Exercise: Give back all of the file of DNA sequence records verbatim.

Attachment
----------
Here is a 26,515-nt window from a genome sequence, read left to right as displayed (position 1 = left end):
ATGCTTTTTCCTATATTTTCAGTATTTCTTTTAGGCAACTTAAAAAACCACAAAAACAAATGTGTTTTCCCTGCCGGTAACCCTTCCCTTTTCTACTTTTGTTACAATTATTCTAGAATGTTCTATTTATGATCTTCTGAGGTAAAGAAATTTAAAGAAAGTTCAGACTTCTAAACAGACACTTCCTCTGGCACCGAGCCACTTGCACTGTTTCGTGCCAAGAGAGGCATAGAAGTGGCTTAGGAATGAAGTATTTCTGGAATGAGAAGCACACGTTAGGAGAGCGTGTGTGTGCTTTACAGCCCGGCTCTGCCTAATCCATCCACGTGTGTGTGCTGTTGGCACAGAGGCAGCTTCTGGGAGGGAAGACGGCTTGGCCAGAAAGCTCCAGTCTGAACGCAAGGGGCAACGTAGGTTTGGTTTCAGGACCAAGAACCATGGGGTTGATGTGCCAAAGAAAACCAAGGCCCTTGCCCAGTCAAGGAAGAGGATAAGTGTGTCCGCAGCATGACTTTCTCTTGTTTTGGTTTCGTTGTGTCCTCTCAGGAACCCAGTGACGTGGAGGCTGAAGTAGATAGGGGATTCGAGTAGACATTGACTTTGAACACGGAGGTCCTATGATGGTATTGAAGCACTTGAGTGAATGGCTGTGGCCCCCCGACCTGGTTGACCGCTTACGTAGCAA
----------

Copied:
Here is a 26,515-nt window from a genome sequence, read left to right as displayed (position 1 = left end):
ATGCTTTTTCCTATATTTTCAGTATTTCTTTTAGGCAACTTAAAAAACCACAAAAACAAATGTGTTTTCCCTGCCGGTAACCCTTCCCTTTTCTACTTTTGTTACAATTATTCTAGAATGTTCTATTTATGATCTTCTGAGGTAAAGAAATTTAAAGAAAGTTCAGACTTCTAAACAGACACTTCCTCTGGCACCGAGCCACTTGCACTGTTTCGTGCCAAGAGAGGCATAGAAGTGGCTTAGGAATGAAGTATTTCTGGAATGAGAAGCACACGTTAGGAGAGCGTGTGTGTGCTTTACAGCCCGGCTCTGCCTAATCCATCCACGTGTGTGTGCTGTTGGCACAGAGGCAGCTTCTGGGAGGGAAGACGGCTTGGCCAGAAAGCTCCAGTCTGAACGCAAGGGGCAACGTAGGTTTGGTTTCAGGACCAAGAACCATGGGGTTGATGTGCCAAAGAAAACCAAGGCCCTTGCCCAGTCAAGGAAGAGGATAAGTGTGTCCGCAGCATGACTTTCTCTTGTTTTGGTTTCGTTGTGTCCTCTCAGGAACCCAGTGACGTGGAGGCTGAAGTAGATAGGGGATTCGAGTAGACATTGACTTTGAACACGGAGGTCCTATGATGGTATTGAAGCACTTGAGTGAATGGCTGTGGCCCCCCGACCTGGTTGACCGCTTACGTAGCAA